« PrejšnjaNaprej »
THEFT OF PRO- But if the finder proceed at once, or within a very
PERTY IN THE
CUSTODY OF THE short period, to appropriate the article, there seems Appropriation of no reason why this should not be held to be theft (1). to own use theft. Such a case resulted in a conviction, where the finder of a watch, on the day after the finding, and without any means being used to discover the owner, offered it in pawn, alleging it to be his own property (2). Again, a woman was convicted of theft, who seeing money fall from the owner's person, took it, and Many specialities denied having it (3). Such cases must depend on special circumstances. The nature of the article, as regards form, value, or liability to perish; the means at the disposal of the finder for discovering the owner, the use made of these means; the time allowed to elapse before the appropriation; the conduct of the accused from which the appropriation is to be inferred; and even the mental qualities and education of the party, are all elements which may be of importance in judging of the intent.
in such cases.
Legal custody does not exclude theft.
Servants in charge of master's property.
Although it may lower the offence of appropriating property from theft to breach of trust or embezzlement, that the owner has given a limited possession of it to the offender, this is not true in every case, and least of all where the bare custody is given for a special purpose, as in the case of servants put in charge of their master's plate, or horses, or goods, or the like (4). If a lodger go from home, leaving a chest
1 It is true that Hume (i. 62) and Alison (i. 360, 361) lay down the contrary, but their opinion, having been expressly overruled as regards the case of the owner being known to the finder, cannot be held authoritative in the matter.
2 Peter Connelly, Glasgow, Sept. 20th 1864 (unreported).—In a subsequent case of Suspension of a Sheriff Court conviction for theft in similar circumstances, the Court, though they quashed the convic
tion in consequence of the loose manner in which the libel was framed, expressed their concurrence in the principle of the above case. M'Laughlin v. Stewart, H.G., June 17th 1865 (unreported).
3 Ann Tunny or Cunningham, H.C., Nov. 22nd 1869; 1 Couper 385.-See also John Waugh, Stirling, April 15th 1873; 2 Couper 424 and 45 S.J. 505 and 10 S.L.R. 391.
4 Hume i. 64, 65, and case of
PERTY IN THE
in charge of a lodging-house keeper, and he break it THEFT OF PROopen, and abstract the contents, he commits theft (1). Or if a customer give a banknote to a shopkeeper that Money given to payment may be made of a purchase amounting to sixpence or a shilling, and the shopkeeper keep the note, his crime is theft. Nor is it a theft of nineteen shillings, or nineteen and sixpence; it is the note he has stolen, as it was given only to be changed, that the customer might pay his debt (2). Further, a Loan or hiring. thing lent or hired for a specified time and purpose may be stolen by the borrower or hirer; as where a horse hired or lent for a ride (3), or mounted for trial, is carried off (4). If an article be lent for a specific use, and to be returned thereafter, the borrower commits theft if he appropriates it (5), and this whether the hiring or borrowing was a pretence, or whether the intention to appropriate was afterwards formed (6). Pauper selling The rule has even been extended to the case of a poorhouse clothing.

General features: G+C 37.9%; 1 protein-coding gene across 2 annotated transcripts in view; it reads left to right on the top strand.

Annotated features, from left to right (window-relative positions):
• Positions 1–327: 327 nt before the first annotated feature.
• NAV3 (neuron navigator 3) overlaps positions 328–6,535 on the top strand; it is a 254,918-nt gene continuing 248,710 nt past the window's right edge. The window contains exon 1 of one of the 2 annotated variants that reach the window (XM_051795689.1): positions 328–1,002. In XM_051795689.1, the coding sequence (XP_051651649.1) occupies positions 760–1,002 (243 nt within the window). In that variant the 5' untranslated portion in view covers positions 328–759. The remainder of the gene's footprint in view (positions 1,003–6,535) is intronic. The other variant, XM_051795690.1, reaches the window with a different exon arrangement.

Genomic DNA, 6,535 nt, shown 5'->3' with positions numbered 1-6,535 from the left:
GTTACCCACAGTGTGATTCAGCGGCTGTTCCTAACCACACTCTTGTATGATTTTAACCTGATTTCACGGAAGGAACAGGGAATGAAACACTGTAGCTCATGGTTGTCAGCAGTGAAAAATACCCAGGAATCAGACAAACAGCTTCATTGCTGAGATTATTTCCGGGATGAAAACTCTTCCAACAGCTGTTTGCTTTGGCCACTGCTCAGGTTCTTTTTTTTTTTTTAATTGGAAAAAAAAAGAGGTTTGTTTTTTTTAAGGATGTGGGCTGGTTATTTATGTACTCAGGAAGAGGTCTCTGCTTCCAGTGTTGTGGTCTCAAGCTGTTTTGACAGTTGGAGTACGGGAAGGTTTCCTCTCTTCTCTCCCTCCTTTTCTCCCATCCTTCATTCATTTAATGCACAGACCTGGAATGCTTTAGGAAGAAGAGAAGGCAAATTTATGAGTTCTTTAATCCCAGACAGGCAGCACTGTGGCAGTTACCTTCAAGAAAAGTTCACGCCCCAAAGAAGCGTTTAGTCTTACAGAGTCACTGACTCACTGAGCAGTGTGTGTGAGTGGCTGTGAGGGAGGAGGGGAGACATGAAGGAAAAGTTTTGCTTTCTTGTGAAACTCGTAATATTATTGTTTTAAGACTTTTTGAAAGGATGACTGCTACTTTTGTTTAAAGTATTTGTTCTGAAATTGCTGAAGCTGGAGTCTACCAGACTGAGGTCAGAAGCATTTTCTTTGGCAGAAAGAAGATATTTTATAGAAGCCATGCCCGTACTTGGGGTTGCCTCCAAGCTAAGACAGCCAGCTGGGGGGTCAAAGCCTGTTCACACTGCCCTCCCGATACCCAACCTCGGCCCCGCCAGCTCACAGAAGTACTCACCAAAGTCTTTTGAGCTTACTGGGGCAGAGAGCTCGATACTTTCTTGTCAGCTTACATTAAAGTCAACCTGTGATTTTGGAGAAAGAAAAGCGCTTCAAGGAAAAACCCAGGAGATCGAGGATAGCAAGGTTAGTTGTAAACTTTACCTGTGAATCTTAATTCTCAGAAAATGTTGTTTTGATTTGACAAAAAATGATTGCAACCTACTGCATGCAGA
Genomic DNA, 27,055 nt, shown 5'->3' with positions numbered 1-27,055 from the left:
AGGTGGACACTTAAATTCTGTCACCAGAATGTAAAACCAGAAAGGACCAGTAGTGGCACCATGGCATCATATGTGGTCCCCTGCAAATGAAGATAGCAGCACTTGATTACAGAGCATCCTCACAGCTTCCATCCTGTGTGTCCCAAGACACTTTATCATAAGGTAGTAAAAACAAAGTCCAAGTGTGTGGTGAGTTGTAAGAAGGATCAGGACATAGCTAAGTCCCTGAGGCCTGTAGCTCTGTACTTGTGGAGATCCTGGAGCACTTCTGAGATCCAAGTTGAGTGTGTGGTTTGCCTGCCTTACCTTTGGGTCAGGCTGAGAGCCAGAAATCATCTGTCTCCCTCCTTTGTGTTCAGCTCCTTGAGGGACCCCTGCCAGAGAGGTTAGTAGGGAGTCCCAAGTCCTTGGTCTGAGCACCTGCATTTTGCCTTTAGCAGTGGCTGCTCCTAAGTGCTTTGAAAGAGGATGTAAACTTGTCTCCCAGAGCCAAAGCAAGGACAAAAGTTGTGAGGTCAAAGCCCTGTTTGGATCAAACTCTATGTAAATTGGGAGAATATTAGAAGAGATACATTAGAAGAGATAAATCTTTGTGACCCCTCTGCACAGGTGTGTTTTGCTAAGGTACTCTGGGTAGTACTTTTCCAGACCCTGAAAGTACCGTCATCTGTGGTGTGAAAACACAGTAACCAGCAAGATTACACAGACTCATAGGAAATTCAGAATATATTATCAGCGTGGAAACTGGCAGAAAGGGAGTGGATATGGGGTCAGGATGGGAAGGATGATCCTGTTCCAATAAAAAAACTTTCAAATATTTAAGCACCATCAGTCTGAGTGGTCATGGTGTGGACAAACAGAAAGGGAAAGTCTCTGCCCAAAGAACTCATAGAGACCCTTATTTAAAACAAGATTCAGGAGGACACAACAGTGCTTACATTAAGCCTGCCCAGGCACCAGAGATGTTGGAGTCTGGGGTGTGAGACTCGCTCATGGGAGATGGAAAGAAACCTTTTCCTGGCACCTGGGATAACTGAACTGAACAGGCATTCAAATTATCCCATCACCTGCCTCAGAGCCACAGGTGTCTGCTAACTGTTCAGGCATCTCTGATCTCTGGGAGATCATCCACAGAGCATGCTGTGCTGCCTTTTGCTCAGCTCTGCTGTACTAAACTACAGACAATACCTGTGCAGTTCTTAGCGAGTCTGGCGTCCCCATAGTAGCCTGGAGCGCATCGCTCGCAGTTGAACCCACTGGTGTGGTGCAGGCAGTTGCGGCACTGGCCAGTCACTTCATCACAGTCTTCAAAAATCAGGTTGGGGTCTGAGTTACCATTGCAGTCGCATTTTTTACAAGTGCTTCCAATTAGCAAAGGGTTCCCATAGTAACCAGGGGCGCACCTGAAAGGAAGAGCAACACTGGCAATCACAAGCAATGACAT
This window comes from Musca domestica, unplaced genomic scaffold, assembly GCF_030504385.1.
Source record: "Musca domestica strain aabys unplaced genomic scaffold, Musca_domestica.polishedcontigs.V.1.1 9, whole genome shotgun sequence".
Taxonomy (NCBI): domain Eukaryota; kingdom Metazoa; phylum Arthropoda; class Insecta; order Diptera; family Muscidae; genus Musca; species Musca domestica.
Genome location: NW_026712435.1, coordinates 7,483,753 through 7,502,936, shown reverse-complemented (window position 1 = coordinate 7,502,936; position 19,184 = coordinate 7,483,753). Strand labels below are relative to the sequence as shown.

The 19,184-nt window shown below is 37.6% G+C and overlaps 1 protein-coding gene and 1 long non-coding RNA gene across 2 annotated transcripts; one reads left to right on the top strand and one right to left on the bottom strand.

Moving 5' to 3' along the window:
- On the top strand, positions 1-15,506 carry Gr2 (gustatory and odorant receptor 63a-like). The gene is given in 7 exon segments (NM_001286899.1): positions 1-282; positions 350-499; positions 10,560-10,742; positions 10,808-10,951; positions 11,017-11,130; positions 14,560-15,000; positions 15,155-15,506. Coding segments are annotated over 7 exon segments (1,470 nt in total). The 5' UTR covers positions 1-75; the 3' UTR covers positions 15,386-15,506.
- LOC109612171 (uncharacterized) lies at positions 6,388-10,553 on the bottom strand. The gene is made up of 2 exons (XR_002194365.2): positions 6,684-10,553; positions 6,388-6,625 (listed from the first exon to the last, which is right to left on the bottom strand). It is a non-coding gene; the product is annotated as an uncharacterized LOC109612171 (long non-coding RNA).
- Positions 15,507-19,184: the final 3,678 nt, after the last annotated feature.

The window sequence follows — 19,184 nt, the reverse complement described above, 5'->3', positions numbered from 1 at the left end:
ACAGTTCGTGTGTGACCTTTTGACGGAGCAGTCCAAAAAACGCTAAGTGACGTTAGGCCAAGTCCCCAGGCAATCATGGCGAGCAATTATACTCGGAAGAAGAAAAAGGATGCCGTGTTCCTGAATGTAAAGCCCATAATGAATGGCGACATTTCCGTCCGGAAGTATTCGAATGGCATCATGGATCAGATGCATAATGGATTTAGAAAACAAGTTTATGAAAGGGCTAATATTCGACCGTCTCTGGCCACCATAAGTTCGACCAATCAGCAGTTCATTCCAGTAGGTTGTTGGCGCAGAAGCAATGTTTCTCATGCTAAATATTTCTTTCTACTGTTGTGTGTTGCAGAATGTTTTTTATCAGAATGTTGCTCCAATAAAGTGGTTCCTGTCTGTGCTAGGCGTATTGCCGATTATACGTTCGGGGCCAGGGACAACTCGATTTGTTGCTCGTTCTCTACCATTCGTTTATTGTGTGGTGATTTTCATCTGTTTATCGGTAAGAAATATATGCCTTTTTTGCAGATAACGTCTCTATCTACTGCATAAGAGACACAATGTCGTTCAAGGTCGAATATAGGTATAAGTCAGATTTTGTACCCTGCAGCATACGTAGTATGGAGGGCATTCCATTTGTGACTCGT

Heartside there, and cases of Gray; and Paterson and Marr in note 1. -i. 67, and cases of Shand: and Fairbairn there.-Alison i. 250, 251. -More ii. 381.
1 Craig . Ponton, H.C., Nov. 16th 1829; 2 S. J. 31.
2 John Mooney, H.C., Nov. 17th 1851; J. Shaw 496 and 24 S. J. 12.
3 Hume i. 69, and case of Marshall there.-Alison i. 259, 260, and cases of Tyrie and Smith there.Will. Barr, Glasgow, May 4th 1832; 5 Deas and Anderson 260.-John Smith, alias Lloyd, alias Shepperd, H.C., Jan. 11th 1830; 2 S. J. 144. -Rob. Hardista, alias Chas. Brookes, July 22nd 1842; Bell's Notes 16.-Hume i. 58, 59, contra.
4 Hume i. 63, and case of Renwick in note a,-i. 68, 69.-Alison i. 263.
5 Jane M'Mahon or M'Graw, Glasgow, April 22d 1863; 4 Irv. 381 and 35 S. J. 459.-In the case of Anthony Sime, H.C., Feb. 25th
1850; Lord Justice Clerk Hope's
6 John Smith, H.C., March 12th 1838; 2 Swin. 28. (Lord Meadowbank's and Lord Moncrieff's opinions). In the case of Janet Lawrie, H.C., Feb. 25th 1849, the facts were that the accused went to a shop, and on being shown an article of dress, took it away, saying she would show it to her sister, for whom she said she was buying it. She did not return, but pawned the article. The Lord Justice Clerk Hope's MSS. contains the following note- "Lorimer question is "whether offence is theft. Court "held it was theft."
THEFT OF PRO-
pauper selling clothes served out to be worn while the CUSTODY OF THE wearer was in the poorhouse, they being expressly given to be worn while she continued an inmate (1). Servant selling It would now probably be held theft if a servant were to sell his livery, given him on the footing that it was to be returned when he left the service (2). If a Porters, carriers, porter run off with luggage (3), or shipmasters (4), or carriers (5), appropriate goods put into their custody for conveyance, the crime committed is theft. And the Servant sent with same holds if a servant take a coat which he has been ordered to convey to a tailor's for repair (6); or appropriate the contents of a parcel given him to deliver (7); or a groom ride off with, and sell a horse which he has been directed to take out for exercise, or to exhibit in a market (8).
Money entrusted for immediate delivery.
A servant commits theft if he appropriate money given him to be immediately delivered in forma specifica to a particular person, or to be paid into Servant sent for bank (9). If a servant be sent with a banknote to get change (10), or a bill be given him that he may cash it, and bring back the proceeds to his master, or